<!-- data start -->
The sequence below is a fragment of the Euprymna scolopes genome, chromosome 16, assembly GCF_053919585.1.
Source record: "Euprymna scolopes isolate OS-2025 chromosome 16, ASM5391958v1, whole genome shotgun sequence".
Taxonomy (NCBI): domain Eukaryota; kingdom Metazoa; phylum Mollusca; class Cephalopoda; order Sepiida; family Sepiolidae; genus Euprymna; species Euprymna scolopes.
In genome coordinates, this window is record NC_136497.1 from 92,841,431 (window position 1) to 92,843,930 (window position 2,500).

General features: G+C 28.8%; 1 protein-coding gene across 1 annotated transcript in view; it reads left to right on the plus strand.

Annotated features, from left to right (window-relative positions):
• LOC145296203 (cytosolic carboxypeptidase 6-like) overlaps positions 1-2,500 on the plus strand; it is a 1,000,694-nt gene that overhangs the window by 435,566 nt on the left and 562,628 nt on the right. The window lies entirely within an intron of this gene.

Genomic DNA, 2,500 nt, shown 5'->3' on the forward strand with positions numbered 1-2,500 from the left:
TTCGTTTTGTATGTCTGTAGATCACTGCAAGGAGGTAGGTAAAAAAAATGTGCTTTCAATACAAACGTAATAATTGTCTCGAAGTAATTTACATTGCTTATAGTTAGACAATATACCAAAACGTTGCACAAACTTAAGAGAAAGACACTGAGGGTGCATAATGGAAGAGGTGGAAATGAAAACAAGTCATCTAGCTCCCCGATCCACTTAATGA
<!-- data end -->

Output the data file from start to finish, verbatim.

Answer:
The sequence below is a fragment of the Euprymna scolopes genome, chromosome 16, assembly GCF_053919585.1.
Source record: "Euprymna scolopes isolate OS-2025 chromosome 16, ASM5391958v1, whole genome shotgun sequence".
Taxonomy (NCBI): domain Eukaryota; kingdom Metazoa; phylum Mollusca; class Cephalopoda; order Sepiida; family Sepiolidae; genus Euprymna; species Euprymna scolopes.
In genome coordinates, this window is record NC_136497.1 from 92,841,431 (window position 1) to 92,843,930 (window position 2,500).

General features: G+C 28.8%; 1 protein-coding gene across 1 annotated transcript in view; it reads left to right on the plus strand.

Annotated features, from left to right (window-relative positions):
• LOC145296203 (cytosolic carboxypeptidase 6-like) overlaps positions 1-2,500 on the plus strand; it is a 1,000,694-nt gene that overhangs the window by 435,566 nt on the left and 562,628 nt on the right. The window lies entirely within an intron of this gene.

Genomic DNA, 2,500 nt, shown 5'->3' on the forward strand with positions numbered 1-2,500 from the left:
TTCGTTTTGTATGTCTGTAGATCACTGCAAGGAGGTAGGTAAAAAAAATGTGCTTTCAATACAAACGTAATAATTGTCTCGAAGTAATTTACATTGCTTATAGTTAGACAATATACCAAAACGTTGCACAAACTTAAGAGAAAGACACTGAGGGTGCATAATGGAAGAGGTGGAAATGAAAACAAGTCATCTAGCTCCCCGATCCACTTAATGA